Many federal government jobs will remain unfilled despite President Trump’s plans to lift the hiring freeze Wednesday, Budget Director Mick Mulvaney said. Mulvaney told reporters Tuesday that the move was part of the president’s campaign to “drain the swamp” in Washington and save taxpayers money. The White House hopes to overhaul the executive branch and reduce its work force. “It does not mean that the agencies will be free to hire willy-nilly,” Mulvaney said. “What we’re doing tomorrow is replacing the across-the-board hiring freeze that we put into place on Day One in office and replacing it with a smarter plan, a more strategic plan, a more surgical plan.” Trump signed a memorandum in January freezing large portions of federal government hiring, barring the military and positions deemed necessary for national security and public safety. As part of the memorandum, Trump gave the Office of Management and Budget 90 days to come up with a long-term plan to reduce the federal government’s size. While the guidance to be issued Wednesday does not contain agency-specific hiring goals or limits, Mulvaney said that agencies targeted with significant budget cuts in Trump’s first budget proposal, such as the Environmental Protection Agency, would be expected to make significant cuts to their workforces. Agencies that Trump wants to spend more on, like the Department of Veterans Affairs, would be expected to see their payrolls rise.The budget blueprint calls for a 6 percent increase in VA funding, mostly to pay for rising health costs to treat veterans. Mulvaney declined to say how many jobs, overall, the administration intends to eliminate, but said: “I think it probably goes without saying that net, we think we could run the government more efficiently than the previous administration.” Under the guidance, agencies will also have until June to submit drafts for overhauling their workforces and coming up with ideas for streamlining operations as part of a larger effort to restructure the federal government. The administration is surveying the public, academics, lawmakers and others for ideas such as potentially moving the National Nuclear Security Administration to the Department of Defense from the Department of Energy, where it currently resides. “The president of the United States has asked all of in the executive branch to start from scratch,” Mulvaney said. He acknowledged that many such changes would require congressional sign-off. “We’re not trying to ram it down their throats,” he said.
After almost two months of a federal government hiring freeze, Trump administration officials have released guidance on the President’s plan to “drain the swamp,” with what Office of Management and Budget (OMB) Director Mick Mulvaney described as the first-ever rebuilding of the federal government. An April 12 memorandum provides guidance to federal agencies tasked with complying with the Reorganization Executive Order entitled “Comprehensive Plan for Reorganizing the Executive Branch” as the January 23, 2017 hiring freeze is lifted. Agencies are instructed to take “immediate actions to achieve near-term workforce reductions and cost savings, including planning for funding levels in the President’s Fiscal Year (FY) 2018 Budget Blueprint, develop a plan to maximize employee performance by June 30, 2017, and submit an Agency Reform Plan to OMB in September 2017 as part of the agency’s FY 2019 Budget submission to OMB that includes long-term workforce reductions. An initial, high-level draft of the Agency Reform Plan is due to OMB by June 30, 2017.” The memorandum outlines “the steps that OMB will take to formulate a comprehensive Government-wide Reform Plan for publication in the President’s FY 2019 Budget … this plan will rely on three primary sources of input: Agency Reform Plans, OMB-coordinated crosscutting proposals, and public input.” The reform efforts are purported to, among other things, “create a lean, accountable, more efficient government that works for the American people.” The government hiring freeze that President Trump instituted on January 23, 2017 ends with release of the new guidance memo, Mulvaney said on Tuesday. “This does not mean that the agencies will be free to hire willy nilly,” he added. Mulvaney stated that the guidance simply replaces the “across the board hiring freeze” with “a more surgical plan.” As the Trump Admin FY 2018 Budget Blueprint shows, some agencies were appropriated more federal funds, while others received fewer — so some will correspondingly be granted an increase in hiring allowance while others will “end up paring their FTEs even greater than they would have had during the hiring freeze.” Mulvaney called the government reorganization, “one of the biggest stories nobody’s talking about.” He defined the plan as doing something that goes “much deeper into the very structure of government … trying to do something that has never been done before.”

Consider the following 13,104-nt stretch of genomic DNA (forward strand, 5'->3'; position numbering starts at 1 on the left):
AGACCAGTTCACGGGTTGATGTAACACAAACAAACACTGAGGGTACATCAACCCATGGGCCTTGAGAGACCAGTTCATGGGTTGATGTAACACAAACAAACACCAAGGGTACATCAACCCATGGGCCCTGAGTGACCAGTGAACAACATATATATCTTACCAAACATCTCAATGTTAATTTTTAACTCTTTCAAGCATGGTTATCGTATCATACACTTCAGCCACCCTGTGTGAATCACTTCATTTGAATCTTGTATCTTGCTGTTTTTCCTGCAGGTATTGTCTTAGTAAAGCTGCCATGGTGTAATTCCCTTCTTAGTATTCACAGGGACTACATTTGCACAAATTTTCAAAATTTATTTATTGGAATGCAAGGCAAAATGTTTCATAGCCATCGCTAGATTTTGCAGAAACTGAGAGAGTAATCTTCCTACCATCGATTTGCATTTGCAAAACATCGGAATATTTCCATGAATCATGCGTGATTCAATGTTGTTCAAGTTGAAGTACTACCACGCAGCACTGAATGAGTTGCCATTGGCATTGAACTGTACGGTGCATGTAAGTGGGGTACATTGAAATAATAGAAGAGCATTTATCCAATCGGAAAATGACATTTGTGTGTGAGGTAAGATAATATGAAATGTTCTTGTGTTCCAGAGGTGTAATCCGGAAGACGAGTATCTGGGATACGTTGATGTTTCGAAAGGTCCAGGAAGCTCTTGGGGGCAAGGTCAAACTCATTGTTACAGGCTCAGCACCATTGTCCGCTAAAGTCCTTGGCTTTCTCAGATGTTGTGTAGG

That’s an understatement! To read the rest of this article, click on the text above.
Representatives want committee seats for a variety of reasons, some of them honorable, some of them not. For some members, committee assignments aren’t so much about public service as they are about raising one’s public profile—and attracting special interest donations to one’s campaign fund. Because congressional leadership understands that self-interest motivates many members to serve on committees, they leverage that desire by unofficially ranking the committees. Numerous high-level members of the Republican House leadership have confirmed to me that committees are ranked. The ranking system is understood by members, though seldom spoken of. Committees are assigned letters—A, B, or C—based on how important they are deemed to be by leadership. There are five A committees in the House: Appropriations, Ways and Means, Energy and Commerce, Rules, and Financial Services. Both parties use committee appointments to raise money. If you want to serve on a committee in Congress, you have to pay for the privilege. Here’s how it works for Republicans. If you want to serve on a committee, you have to raise money for the National Republican Congressional Committee (NRCC). The amount varies depending on the committee and role. For example, to serve on a B or C level committee, a GOP House freshman member must raise $220,000 every two years. I paid that amount to the NRCC in my first term in Congress, but now must pay more than double that amount. Veteran members on A committees must raise more than twice that amount—$450,000. That’s right, almost half a million dollars to do what the people elected them to do. Republican representatives from districts deemed to be at risk by the NRCC get their dues discounted by at least 30 percent. Twelve Republican members were designated in 2015 to be part of this “Patriot” program,5 but other members whose districts were equally at risk, like Rod Blum, were not included in the program, because they did not play the leadership’s game. As it is, some members of Congress spend at least half their time fundraising to keep their dues paid and campaign coffers full. If you become the chair of a B committee—congratulations—you’re now expected to raise $875,000 a year for the NRCC. Chairing an A committee means you must raise $1.2 million. The higher your role in the House leadership, the higher the price tag.
Very interesting inside baseball.. To read the rest of this excerpt from Colorado Congressman Ken Buck’s (R-CO) book, click on the text above.